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High blood levels of vitamin D may reduce the risk of developing Parkinson's disease by 67 per cent, compared with low levels of the vitamin, says a new study from Finland.
Researchers from the National Institute for Health and Welfare in Helsinki analysed data from 3,173 Finnish men and women aged between 50 and 79. Over an impressive 29 years of follow-up, the researchers documented 50 cases of Parkinson's disease. The data showed that people with the lowest levels of vitamin D were three times more likely to develop Parkinson's, compared to the group with the highest levels. The study is reported to be the first longitudinal analysis of vitamin D status and the risk of Parkinson's disease.
Parkinson's disease is a degenerative condition affecting movement and balance in more than one million Americans each year, a figure expected to rise due to ageing populations. The disease affects nerve cells in several parts of the brain, particularly those that use the chemical messenger dopamine to control movement. Previous studies have shown that the part of the brain affected most by Parkinson's, the substantia nigra, contains high levels of the vitamin D receptor, which suggests vitamin D may be important for normal functions of these cells.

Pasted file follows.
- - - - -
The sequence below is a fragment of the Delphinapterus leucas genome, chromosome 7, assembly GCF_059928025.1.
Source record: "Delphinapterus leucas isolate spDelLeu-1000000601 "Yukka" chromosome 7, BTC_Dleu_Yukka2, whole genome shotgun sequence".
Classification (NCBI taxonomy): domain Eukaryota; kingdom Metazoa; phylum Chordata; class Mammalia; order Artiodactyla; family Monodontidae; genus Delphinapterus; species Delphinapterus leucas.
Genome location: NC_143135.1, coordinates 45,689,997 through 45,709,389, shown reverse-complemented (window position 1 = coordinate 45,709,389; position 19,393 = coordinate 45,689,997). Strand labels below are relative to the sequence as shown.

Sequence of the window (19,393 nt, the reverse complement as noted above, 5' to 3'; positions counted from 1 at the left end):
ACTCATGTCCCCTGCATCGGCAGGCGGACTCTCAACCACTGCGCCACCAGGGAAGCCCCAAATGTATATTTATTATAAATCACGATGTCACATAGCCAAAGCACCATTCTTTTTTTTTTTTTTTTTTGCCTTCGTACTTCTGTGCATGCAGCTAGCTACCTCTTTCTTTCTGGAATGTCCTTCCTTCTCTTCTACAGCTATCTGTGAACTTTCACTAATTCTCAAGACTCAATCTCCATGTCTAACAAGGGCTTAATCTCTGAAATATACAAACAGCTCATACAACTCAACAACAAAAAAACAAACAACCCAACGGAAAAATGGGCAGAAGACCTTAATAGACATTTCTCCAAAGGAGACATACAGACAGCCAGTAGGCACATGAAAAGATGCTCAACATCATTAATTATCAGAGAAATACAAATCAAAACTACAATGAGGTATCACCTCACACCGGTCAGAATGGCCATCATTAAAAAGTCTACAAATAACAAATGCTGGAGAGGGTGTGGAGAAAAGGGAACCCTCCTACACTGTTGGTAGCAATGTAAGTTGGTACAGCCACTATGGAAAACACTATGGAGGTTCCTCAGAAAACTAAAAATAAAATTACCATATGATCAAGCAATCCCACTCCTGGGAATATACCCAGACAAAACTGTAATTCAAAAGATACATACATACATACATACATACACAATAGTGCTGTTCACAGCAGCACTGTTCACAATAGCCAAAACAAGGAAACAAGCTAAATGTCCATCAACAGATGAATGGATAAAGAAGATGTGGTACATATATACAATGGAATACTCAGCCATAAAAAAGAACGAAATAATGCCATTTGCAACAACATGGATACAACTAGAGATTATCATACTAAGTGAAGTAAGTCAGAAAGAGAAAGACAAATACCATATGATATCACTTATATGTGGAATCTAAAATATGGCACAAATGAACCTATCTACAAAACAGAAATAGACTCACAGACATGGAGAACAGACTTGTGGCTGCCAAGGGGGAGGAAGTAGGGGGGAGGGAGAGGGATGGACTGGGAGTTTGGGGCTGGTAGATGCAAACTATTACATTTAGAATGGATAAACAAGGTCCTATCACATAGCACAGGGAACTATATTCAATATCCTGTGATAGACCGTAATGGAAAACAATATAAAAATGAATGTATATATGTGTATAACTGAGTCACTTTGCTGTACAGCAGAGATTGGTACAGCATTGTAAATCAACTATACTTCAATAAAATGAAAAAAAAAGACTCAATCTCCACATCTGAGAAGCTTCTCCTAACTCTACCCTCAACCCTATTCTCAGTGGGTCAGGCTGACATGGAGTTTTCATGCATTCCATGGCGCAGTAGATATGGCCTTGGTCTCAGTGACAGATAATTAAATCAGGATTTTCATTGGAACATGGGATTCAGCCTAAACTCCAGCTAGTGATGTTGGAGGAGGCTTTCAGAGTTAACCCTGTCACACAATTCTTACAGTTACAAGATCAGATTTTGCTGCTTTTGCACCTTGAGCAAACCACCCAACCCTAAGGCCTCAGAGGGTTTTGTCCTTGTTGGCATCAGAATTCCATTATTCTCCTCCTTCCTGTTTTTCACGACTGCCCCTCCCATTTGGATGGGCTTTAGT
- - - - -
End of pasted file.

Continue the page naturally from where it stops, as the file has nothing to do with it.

In an accompanying editorial, Marian Leslie Evatt, MD, MS, from Emory University in Atlanta described the study as “the first promising human data to suggest that inadequate vitamin D status is associated with the risk of developing Parkinson's disease”. The study is published in the journal Archives of Neurology Volume 67, Issue 7.